When you walk in you feel transported to a lovely French Café.  Most of the seating is outside, with umbrellas and flowers on the table.  Sitting there, enjoying lunch, we had hummingbirds darting around the flower on our table…mesmerizing.  I took a quick walk inside and there were beamed ceilings and fireplaces.  Antique furniture and paintings grace the rooms.

Ah, and the food! So delicious!!  The food is locally sourced, produce, eggs and meat and are used to create traditional French dishes.  I had the Brie sandwich, consisting of Pear, Brie, Date Jam, Arugula, and Walnuts. Served warm on a Baguette.  Maureen had the Croque Madame, Jambon de Paris, Gruyère, Béchamel, and Sunny Egg.  There were so many choices it was hard to pick just one and I doubt you could go wrong with any one of them.  They had lots of refreshing sounding drinks too, and are known to create the best Bloody Mary.  2nd and 3rd photos courtesy of The Desert Sun.

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As we parted, I promised that I would be back!  I would love to go hiking with Maureen and her dogs in the canyon behind her home.

On to the old desert….I stopped by the Palm Desert Historical Society.  It’s a small building manned by docents.  It’s located in the original first fire department in Palm Desert.  It was constructed in 1951.  In two rooms you’ll find a collection of historical photos, newspaper and magazine archives.

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I learned a couple of things that I didn’t know about the town I grew up in.  In the 1940s General Patton established his Motor Pool on Portola Avenue.  The Motor Pool supported the training of troops prior to battling the Germans in North Africa during WWII.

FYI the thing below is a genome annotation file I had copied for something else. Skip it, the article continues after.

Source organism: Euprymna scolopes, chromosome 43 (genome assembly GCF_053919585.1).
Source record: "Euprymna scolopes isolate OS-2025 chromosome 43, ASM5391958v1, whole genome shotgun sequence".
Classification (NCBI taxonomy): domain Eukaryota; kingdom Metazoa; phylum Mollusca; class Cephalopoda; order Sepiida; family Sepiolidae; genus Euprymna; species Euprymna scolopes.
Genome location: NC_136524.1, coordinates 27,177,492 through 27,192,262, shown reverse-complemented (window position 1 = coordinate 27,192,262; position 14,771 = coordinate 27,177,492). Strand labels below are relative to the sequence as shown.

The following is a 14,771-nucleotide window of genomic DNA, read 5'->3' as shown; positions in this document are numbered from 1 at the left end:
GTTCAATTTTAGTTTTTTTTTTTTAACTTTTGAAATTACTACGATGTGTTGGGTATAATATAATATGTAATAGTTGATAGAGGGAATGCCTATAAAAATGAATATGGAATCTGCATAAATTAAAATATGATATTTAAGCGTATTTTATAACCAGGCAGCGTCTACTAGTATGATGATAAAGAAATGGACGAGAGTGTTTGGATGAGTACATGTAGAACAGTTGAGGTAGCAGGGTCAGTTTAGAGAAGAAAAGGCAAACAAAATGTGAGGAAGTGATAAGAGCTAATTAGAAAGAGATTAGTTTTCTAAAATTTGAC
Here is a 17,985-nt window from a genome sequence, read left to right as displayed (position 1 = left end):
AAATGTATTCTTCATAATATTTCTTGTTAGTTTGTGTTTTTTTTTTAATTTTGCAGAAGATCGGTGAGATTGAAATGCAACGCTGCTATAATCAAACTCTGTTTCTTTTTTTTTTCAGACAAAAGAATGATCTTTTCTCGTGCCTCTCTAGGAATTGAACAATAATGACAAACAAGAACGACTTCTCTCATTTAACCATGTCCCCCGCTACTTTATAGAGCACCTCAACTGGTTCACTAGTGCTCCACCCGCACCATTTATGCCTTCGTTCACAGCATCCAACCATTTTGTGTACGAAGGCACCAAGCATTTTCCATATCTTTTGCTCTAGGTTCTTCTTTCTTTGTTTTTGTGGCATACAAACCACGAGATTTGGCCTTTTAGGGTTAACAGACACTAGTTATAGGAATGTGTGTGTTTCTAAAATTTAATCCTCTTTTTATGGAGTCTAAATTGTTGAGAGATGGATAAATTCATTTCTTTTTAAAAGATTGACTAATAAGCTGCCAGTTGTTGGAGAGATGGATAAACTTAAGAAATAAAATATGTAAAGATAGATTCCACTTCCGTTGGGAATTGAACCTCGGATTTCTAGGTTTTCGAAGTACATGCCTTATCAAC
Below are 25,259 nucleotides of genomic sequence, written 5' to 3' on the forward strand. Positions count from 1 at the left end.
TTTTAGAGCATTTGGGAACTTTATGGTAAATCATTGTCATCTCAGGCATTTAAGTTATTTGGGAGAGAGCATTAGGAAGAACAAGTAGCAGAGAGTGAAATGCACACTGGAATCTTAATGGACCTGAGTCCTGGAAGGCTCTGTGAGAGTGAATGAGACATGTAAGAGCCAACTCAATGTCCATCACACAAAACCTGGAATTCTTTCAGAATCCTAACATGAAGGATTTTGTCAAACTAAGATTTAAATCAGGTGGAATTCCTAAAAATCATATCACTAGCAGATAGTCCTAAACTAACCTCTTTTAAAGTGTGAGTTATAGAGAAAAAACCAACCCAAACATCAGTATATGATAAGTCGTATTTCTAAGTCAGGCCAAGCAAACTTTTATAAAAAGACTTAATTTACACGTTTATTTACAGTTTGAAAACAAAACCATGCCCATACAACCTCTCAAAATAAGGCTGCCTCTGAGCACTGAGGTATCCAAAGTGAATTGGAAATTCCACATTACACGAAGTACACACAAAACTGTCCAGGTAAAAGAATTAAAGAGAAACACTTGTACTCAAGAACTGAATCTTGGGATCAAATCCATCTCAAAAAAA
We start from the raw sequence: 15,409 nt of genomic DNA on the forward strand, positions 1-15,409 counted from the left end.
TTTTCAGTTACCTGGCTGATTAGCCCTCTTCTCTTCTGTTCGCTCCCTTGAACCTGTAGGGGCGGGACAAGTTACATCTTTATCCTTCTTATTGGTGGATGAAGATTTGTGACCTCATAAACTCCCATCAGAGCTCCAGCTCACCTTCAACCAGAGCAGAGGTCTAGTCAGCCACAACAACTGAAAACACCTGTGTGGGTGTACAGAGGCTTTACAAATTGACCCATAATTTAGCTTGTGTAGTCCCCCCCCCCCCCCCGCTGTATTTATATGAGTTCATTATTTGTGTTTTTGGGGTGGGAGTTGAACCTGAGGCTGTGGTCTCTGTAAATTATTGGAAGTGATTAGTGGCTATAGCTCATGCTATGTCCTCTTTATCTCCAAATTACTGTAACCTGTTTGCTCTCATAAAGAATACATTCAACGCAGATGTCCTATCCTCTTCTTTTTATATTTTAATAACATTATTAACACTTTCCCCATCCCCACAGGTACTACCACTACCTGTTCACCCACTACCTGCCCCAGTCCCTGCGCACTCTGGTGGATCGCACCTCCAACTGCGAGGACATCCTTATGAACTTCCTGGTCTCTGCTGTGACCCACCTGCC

The 2nd thing I learned is that Bing Crosby was the one who built Silver Spur Ranch.  He also had a home there and it was rumored that at that home he entertained John F Kennedy.  It’s also the location where a tryst with Marilyn Monroe happened.  Originally, John F Kennedy was planning on spending his time in the area at Frank Sinatra’s, but after finding he had an “alleged” link to the mob he switched to Bing’s.

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My home for most of my childhood was on Feather Trail in the Silver Spur development.  I had some of my best memories of my childhood there, hiking in the desert daily with my dog, Patches, and my Siamese cat, Suki.  Riding my bicycle all the way to town (a rather steep couple of miles) to go listen to Harriet Oberhaus read stories at the library, or to get a slush at the Circle K with friends.

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There were some pics of Shadow Mountain Country Club.  We’d go to many functions there, and I spent a lot of time in their pool (even though we had a pool of our own).  I ended up babysitting many evenings for the tourists and golfers staying at the country club.

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Mr. Keedy was also represented, he started with a grocery store in 1942, the only other choices were to drive to Palm Springs or Indio.  He later opened the fountain and coffee shop where we often had breakfast or lunch.  It still exists today and when you walk inside it’s a time warp.  Looks exactly like it did in the 60s.

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I was surprised to see pics of White Sun Guest Ranch, since technically it is located in Rancho Mirage, but I was pleased to see them.  I have many fond memories of the times I spent riding there.  I often rode a cantankerous pinto pony named Sony.  My mom said she and dad would just laugh watching him buck all along the top of the wash as we were riding out.  I got to be really good at sticking in the saddle. 😉  In my teens I was hired as a horse wrangler and met lots of fun people from all over the world.